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Perceived Barriers to Postdivorce Coparenting: Differences Between Men and Women and Associations with Coparenting Behaviors

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Family Relations / Family Relations Interdisciplinary Journal of Applied Family Studies

Published online on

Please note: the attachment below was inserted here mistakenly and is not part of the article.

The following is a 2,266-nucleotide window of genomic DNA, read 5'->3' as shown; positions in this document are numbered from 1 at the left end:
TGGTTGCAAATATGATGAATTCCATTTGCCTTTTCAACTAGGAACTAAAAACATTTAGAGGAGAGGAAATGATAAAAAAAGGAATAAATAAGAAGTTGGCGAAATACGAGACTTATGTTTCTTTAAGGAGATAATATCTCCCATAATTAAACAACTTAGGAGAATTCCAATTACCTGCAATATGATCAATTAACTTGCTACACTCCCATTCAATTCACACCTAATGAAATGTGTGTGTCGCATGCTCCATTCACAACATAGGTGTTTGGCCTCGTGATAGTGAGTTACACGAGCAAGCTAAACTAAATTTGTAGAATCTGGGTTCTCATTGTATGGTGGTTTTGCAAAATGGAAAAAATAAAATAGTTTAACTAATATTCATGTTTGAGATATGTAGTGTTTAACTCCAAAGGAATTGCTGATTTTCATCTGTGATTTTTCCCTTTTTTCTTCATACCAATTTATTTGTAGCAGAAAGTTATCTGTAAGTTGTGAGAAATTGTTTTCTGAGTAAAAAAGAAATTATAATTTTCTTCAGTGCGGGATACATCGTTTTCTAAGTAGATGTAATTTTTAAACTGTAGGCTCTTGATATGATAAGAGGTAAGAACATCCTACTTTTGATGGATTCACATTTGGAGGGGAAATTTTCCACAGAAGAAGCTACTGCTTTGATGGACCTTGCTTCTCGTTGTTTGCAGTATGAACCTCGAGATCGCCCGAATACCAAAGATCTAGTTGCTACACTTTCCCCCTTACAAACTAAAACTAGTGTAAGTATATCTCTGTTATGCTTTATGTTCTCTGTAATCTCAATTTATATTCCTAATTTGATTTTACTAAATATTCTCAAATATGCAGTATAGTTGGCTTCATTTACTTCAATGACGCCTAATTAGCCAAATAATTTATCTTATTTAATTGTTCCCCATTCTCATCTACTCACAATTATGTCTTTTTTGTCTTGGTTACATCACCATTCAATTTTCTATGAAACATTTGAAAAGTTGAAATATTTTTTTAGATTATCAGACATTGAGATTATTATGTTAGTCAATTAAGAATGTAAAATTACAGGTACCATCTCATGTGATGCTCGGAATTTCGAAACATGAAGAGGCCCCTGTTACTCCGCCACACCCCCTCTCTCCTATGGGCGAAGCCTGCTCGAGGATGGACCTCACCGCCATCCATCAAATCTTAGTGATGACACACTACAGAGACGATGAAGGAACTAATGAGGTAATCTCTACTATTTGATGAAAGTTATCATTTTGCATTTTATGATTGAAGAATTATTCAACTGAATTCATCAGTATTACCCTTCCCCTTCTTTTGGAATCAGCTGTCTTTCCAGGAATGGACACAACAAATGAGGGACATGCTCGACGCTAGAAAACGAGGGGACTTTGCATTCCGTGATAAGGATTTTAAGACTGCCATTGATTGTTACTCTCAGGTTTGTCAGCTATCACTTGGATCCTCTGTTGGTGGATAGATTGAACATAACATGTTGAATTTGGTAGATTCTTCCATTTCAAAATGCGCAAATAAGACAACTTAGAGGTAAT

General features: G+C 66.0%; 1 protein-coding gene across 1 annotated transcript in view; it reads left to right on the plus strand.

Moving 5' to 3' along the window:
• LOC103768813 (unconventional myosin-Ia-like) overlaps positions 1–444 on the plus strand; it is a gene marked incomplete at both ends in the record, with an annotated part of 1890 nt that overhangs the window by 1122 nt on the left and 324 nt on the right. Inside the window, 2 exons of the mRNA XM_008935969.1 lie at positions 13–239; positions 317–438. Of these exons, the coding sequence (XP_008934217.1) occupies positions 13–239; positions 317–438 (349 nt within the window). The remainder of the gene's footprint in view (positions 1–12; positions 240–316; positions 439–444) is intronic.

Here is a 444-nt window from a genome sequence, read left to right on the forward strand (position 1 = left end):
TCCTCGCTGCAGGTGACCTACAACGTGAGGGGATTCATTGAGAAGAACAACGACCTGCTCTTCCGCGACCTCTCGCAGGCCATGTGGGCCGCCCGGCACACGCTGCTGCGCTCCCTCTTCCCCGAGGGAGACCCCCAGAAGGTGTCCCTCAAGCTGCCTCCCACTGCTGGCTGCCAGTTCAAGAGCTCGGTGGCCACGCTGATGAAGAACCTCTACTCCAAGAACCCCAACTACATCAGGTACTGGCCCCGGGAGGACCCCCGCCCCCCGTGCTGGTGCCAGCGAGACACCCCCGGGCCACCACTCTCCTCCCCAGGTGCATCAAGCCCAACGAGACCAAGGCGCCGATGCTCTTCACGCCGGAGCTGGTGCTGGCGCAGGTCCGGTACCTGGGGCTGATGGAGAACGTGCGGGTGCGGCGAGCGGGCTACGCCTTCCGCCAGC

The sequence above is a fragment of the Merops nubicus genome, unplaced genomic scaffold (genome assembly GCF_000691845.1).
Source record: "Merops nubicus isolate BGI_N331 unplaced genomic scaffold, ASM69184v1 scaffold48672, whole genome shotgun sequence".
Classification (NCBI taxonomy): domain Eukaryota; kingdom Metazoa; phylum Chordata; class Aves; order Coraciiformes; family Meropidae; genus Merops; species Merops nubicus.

Using data from 291 divorced mothers and fathers, we compared their perceptions of how much legal‐financial, time‐logistics, and parental fitness barriers influenced their postdivorce coparenting, and we tested the associations between these barriers to postdivorce coparenting and self‐reported coparenting behaviors. Men perceived greater legal‐financial and time‐logistics barriers to postdivorce coparenting than did women, but no gender differences were found for perceived parental fitness barriers. In hierarchical regression analyses, perceived legal‐financial and parental fitness barriers were associated with mothers' coparenting behaviors; fathers' postdivorce coparenting behaviors were associated only with perceived legal‐financial barriers. Neither men's nor women's postdivorce coparenting behaviors were associated with time‐logistics barriers to postdivorce coparenting. Family professionals could support postdivorce coparents by reframing detrimental perceptions, helping parents navigate economic challenges, and providing resources or counseling for couples experiencing mental health challenges or abuse.